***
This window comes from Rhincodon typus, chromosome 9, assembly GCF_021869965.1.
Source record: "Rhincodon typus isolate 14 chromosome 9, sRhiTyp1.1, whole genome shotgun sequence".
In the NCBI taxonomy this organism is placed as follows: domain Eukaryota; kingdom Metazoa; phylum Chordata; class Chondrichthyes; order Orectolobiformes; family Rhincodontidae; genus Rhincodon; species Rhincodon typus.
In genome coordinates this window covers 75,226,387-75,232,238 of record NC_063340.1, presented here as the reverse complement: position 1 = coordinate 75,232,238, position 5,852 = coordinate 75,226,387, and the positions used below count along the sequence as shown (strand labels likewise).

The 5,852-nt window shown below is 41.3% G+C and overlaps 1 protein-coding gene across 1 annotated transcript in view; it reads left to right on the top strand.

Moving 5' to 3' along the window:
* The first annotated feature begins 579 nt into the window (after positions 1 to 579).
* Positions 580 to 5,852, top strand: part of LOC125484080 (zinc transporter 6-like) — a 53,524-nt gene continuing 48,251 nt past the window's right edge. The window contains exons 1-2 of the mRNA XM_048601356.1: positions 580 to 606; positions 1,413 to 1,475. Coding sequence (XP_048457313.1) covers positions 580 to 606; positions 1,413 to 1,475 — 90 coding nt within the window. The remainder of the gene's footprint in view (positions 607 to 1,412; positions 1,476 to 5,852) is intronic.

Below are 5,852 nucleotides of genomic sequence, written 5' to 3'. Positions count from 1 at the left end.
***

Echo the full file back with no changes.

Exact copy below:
This window comes from Rhincodon typus, chromosome 9, assembly GCF_021869965.1.
Source record: "Rhincodon typus isolate 14 chromosome 9, sRhiTyp1.1, whole genome shotgun sequence".
In the NCBI taxonomy this organism is placed as follows: domain Eukaryota; kingdom Metazoa; phylum Chordata; class Chondrichthyes; order Orectolobiformes; family Rhincodontidae; genus Rhincodon; species Rhincodon typus.
In genome coordinates this window covers 75,226,387-75,232,238 of record NC_063340.1, presented here as the reverse complement: position 1 = coordinate 75,232,238, position 5,852 = coordinate 75,226,387, and the positions used below count along the sequence as shown (strand labels likewise).

The 5,852-nt window shown below is 41.3% G+C and overlaps 1 protein-coding gene across 1 annotated transcript in view; it reads left to right on the top strand.

Moving 5' to 3' along the window:
* The first annotated feature begins 579 nt into the window (after positions 1 to 579).
* Positions 580 to 5,852, top strand: part of LOC125484080 (zinc transporter 6-like) — a 53,524-nt gene continuing 48,251 nt past the window's right edge. The window contains exons 1-2 of the mRNA XM_048601356.1: positions 580 to 606; positions 1,413 to 1,475. Coding sequence (XP_048457313.1) covers positions 580 to 606; positions 1,413 to 1,475 — 90 coding nt within the window. The remainder of the gene's footprint in view (positions 607 to 1,412; positions 1,476 to 5,852) is intronic.

Below are 5,852 nucleotides of genomic sequence, written 5' to 3'. Positions count from 1 at the left end.